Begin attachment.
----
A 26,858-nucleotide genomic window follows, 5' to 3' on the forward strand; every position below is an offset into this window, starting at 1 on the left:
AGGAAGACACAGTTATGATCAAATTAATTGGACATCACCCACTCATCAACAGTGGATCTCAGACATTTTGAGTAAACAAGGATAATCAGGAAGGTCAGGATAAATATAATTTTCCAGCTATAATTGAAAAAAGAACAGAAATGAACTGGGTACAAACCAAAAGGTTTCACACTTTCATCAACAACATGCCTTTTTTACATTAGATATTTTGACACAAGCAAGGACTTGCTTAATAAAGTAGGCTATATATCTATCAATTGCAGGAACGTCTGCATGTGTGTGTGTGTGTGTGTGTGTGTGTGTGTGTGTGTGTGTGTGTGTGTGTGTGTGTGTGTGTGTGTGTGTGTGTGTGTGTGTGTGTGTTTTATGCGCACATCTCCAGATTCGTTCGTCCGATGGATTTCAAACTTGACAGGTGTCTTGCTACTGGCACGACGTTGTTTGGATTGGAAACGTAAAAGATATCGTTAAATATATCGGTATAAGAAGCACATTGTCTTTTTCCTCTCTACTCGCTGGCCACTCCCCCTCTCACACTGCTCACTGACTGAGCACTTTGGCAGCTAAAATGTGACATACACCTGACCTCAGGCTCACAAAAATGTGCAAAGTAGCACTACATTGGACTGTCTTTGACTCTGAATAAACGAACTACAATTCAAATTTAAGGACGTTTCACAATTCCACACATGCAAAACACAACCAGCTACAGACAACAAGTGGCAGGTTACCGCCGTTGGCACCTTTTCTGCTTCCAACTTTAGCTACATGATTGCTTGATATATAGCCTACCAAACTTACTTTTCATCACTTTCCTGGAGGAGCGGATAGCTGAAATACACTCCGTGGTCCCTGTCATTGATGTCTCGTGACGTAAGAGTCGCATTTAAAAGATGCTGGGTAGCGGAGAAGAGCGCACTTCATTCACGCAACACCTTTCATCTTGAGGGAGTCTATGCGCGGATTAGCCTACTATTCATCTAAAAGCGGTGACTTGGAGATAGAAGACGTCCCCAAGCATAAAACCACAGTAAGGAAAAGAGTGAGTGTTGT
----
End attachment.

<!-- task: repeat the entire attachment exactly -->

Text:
A 26,858-nucleotide genomic window follows, 5' to 3' on the forward strand; every position below is an offset into this window, starting at 1 on the left:
AGGAAGACACAGTTATGATCAAATTAATTGGACATCACCCACTCATCAACAGTGGATCTCAGACATTTTGAGTAAACAAGGATAATCAGGAAGGTCAGGATAAATATAATTTTCCAGCTATAATTGAAAAAAGAACAGAAATGAACTGGGTACAAACCAAAAGGTTTCACACTTTCATCAACAACATGCCTTTTTTACATTAGATATTTTGACACAAGCAAGGACTTGCTTAATAAAGTAGGCTATATATCTATCAATTGCAGGAACGTCTGCATGTGTGTGTGTGTGTGTGTGTGTGTGTGTGTGTGTGTGTGTGTGTGTGTGTGTGTGTGTGTGTGTGTGTGTGTGTGTGTGTGTGTGTGTTTTATGCGCACATCTCCAGATTCGTTCGTCCGATGGATTTCAAACTTGACAGGTGTCTTGCTACTGGCACGACGTTGTTTGGATTGGAAACGTAAAAGATATCGTTAAATATATCGGTATAAGAAGCACATTGTCTTTTTCCTCTCTACTCGCTGGCCACTCCCCCTCTCACACTGCTCACTGACTGAGCACTTTGGCAGCTAAAATGTGACATACACCTGACCTCAGGCTCACAAAAATGTGCAAAGTAGCACTACATTGGACTGTCTTTGACTCTGAATAAACGAACTACAATTCAAATTTAAGGACGTTTCACAATTCCACACATGCAAAACACAACCAGCTACAGACAACAAGTGGCAGGTTACCGCCGTTGGCACCTTTTCTGCTTCCAACTTTAGCTACATGATTGCTTGATATATAGCCTACCAAACTTACTTTTCATCACTTTCCTGGAGGAGCGGATAGCTGAAATACACTCCGTGGTCCCTGTCATTGATGTCTCGTGACGTAAGAGTCGCATTTAAAAGATGCTGGGTAGCGGAGAAGAGCGCACTTCATTCACGCAACACCTTTCATCTTGAGGGAGTCTATGCGCGGATTAGCCTACTATTCATCTAAAAGCGGTGACTTGGAGATAGAAGACGTCCCCAAGCATAAAACCACAGTAAGGAAAAGAGTGAGTGTTGT